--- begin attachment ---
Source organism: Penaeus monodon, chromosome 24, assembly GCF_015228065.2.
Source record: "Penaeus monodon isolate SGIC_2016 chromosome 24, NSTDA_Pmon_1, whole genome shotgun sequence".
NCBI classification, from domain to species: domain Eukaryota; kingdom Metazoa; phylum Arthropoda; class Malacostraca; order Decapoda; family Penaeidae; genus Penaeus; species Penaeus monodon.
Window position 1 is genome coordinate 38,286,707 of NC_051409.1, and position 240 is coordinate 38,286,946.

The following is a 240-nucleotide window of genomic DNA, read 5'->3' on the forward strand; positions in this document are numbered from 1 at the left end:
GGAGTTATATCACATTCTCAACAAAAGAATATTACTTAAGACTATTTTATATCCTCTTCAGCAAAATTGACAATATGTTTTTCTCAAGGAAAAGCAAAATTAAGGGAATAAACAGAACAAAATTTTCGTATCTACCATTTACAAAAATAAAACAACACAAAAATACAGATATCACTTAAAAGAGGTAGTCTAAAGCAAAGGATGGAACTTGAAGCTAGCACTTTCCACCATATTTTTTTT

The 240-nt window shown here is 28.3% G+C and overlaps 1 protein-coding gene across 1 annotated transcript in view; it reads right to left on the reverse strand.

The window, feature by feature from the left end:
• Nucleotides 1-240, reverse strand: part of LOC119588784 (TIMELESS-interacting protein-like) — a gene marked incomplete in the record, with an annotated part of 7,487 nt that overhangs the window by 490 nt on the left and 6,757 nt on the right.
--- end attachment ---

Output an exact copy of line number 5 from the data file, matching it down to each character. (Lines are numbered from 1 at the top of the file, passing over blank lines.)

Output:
The following is a 240-nucleotide window of genomic DNA, read 5'->3' on the forward strand; positions in this document are numbered from 1 at the left end: